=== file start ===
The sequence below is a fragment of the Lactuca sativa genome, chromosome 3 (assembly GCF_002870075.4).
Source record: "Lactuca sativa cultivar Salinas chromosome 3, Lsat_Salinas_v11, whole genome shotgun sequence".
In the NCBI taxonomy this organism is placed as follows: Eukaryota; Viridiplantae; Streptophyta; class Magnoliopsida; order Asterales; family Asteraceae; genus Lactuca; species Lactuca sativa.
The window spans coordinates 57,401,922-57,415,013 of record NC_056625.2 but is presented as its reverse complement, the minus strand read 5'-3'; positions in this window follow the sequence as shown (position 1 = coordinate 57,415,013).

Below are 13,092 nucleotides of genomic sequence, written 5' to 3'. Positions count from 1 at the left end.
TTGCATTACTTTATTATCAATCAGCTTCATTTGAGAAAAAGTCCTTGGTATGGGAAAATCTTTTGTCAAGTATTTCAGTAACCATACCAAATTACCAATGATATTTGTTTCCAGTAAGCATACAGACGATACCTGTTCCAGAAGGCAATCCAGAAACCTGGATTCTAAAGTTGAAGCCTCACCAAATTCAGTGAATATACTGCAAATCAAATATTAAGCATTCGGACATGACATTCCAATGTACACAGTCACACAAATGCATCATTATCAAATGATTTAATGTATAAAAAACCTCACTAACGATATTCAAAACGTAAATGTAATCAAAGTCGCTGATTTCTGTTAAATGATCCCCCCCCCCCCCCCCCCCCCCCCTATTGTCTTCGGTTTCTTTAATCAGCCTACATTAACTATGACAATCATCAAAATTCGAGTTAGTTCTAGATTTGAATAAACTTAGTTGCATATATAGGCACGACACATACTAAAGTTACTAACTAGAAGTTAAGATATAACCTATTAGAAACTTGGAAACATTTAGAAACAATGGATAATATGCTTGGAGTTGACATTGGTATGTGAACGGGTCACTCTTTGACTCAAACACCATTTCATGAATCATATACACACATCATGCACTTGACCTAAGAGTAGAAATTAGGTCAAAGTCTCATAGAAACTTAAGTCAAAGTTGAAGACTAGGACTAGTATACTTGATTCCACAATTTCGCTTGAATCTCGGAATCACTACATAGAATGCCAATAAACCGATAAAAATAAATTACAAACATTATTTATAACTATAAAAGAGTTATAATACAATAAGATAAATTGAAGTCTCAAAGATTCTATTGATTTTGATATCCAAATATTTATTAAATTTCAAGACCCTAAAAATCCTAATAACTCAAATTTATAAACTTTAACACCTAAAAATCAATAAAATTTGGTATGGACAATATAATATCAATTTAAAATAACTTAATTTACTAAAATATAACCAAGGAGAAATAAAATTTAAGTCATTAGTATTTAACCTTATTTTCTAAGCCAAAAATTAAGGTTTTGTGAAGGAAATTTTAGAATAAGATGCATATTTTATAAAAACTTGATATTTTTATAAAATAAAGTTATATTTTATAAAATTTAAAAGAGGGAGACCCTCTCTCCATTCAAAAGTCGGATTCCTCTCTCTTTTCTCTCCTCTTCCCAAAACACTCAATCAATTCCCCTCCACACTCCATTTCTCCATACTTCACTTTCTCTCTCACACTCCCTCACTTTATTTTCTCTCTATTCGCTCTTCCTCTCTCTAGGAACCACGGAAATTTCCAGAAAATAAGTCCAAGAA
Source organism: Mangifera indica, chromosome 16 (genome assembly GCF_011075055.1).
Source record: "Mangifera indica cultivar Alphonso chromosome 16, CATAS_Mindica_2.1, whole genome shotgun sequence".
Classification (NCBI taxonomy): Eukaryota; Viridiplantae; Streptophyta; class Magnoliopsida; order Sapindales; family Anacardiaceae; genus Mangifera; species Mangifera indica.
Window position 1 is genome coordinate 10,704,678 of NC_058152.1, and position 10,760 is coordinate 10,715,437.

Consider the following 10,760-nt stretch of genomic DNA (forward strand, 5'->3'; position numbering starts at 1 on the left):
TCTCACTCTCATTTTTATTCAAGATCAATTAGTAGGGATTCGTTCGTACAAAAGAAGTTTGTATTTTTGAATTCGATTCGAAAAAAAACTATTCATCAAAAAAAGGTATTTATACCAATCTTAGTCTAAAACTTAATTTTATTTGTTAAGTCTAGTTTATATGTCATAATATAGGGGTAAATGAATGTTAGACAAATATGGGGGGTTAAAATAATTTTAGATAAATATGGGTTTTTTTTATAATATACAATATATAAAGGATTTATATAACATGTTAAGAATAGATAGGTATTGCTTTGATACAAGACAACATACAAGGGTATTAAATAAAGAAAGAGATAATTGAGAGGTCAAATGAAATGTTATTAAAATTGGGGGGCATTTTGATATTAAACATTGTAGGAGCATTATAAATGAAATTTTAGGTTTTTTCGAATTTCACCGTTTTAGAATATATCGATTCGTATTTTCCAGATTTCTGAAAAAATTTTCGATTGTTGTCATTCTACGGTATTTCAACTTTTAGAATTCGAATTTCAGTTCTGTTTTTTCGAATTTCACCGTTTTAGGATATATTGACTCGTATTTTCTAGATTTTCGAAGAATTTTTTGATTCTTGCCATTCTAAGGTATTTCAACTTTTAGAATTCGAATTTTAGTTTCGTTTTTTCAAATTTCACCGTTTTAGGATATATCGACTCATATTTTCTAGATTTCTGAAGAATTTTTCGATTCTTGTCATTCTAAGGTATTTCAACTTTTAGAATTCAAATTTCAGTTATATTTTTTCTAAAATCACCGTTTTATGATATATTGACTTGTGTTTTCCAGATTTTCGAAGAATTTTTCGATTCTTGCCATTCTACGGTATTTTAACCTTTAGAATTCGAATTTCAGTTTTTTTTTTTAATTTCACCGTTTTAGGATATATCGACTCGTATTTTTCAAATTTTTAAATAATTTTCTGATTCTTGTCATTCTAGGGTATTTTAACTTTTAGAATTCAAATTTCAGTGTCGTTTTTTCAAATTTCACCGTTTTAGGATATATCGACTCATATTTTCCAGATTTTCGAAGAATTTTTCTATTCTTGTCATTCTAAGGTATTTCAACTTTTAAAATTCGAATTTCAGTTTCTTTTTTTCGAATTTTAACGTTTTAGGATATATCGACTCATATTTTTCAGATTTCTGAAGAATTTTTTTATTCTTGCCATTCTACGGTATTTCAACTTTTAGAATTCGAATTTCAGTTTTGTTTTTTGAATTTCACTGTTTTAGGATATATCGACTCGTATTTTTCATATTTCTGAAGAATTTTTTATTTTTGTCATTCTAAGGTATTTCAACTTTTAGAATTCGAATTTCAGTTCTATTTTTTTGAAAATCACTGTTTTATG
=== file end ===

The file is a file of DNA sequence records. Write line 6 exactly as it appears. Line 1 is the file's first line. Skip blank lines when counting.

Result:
TTGCATTACTTTATTATCAATCAGCTTCATTTGAGAAAAAGTCCTTGGTATGGGAAAATCTTTTGTCAAGTATTTCAGTAACCATACCAAATTACCAATGATATTTGTTTCCAGTAAGCATACAGACGATACCTGTTCCAGAAGGCAATCCAGAAACCTGGATTCTAAAGTTGAAGCCTCACCAAATTCAGTGAATATACTGCAAATCAAATATTAAGCATTCGGACATGACATTCCAATGTACACAGTCACACAAATGCATCATTATCAAATGATTTAATGTATAAAAAACCTCACTAACGATATTCAAAACGTAAATGTAATCAAAGTCGCTGATTTCTGTTAAATGATCCCCCCCCCCCCCCCCCCCCCCCCTATTGTCTTCGGTTTCTTTAATCAGCCTACATTAACTATGACAATCATCAAAATTCGAGTTAGTTCTAGATTTGAATAAACTTAGTTGCATATATAGGCACGACACATACTAAAGTTACTAACTAGAAGTTAAGATATAACCTATTAGAAACTTGGAAACATTTAGAAACAATGGATAATATGCTTGGAGTTGACATTGGTATGTGAACGGGTCACTCTTTGACTCAAACACCATTTCATGAATCATATACACACATCATGCACTTGACCTAAGAGTAGAAATTAGGTCAAAGTCTCATAGAAACTTAAGTCAAAGTTGAAGACTAGGACTAGTATACTTGATTCCACAATTTCGCTTGAATCTCGGAATCACTACATAGAATGCCAATAAACCGATAAAAATAAATTACAAACATTATTTATAACTATAAAAGAGTTATAATACAATAAGATAAATTGAAGTCTCAAAGATTCTATTGATTTTGATATCCAAATATTTATTAAATTTCAAGACCCTAAAAATCCTAATAACTCAAATTTATAAACTTTAACACCTAAAAATCAATAAAATTTGGTATGGACAATATAATATCAATTTAAAATAACTTAATTTACTAAAATATAACCAAGGAGAAATAAAATTTAAGTCATTAGTATTTAACCTTATTTTCTAAGCCAAAAATTAAGGTTTTGTGAAGGAAATTTTAGAATAAGATGCATATTTTATAAAAACTTGATATTTTTATAAAATAAAGTTATATTTTATAAAATTTAAAAGAGGGAGACCCTCTCTCCATTCAAAAGTCGGATTCCTCTCTCTTTTCTCTCCTCTTCCCAAAACACTCAATCAATTCCCCTCCACACTCCATTTCTCCATACTTCACTTTCTCTCTCACACTCCCTCACTTTATTTTCTCTCTATTCGCTCTTCCTCTCTCTAGGAACCACGGAAATTTCCAGAAAATAAGTCCAAGAA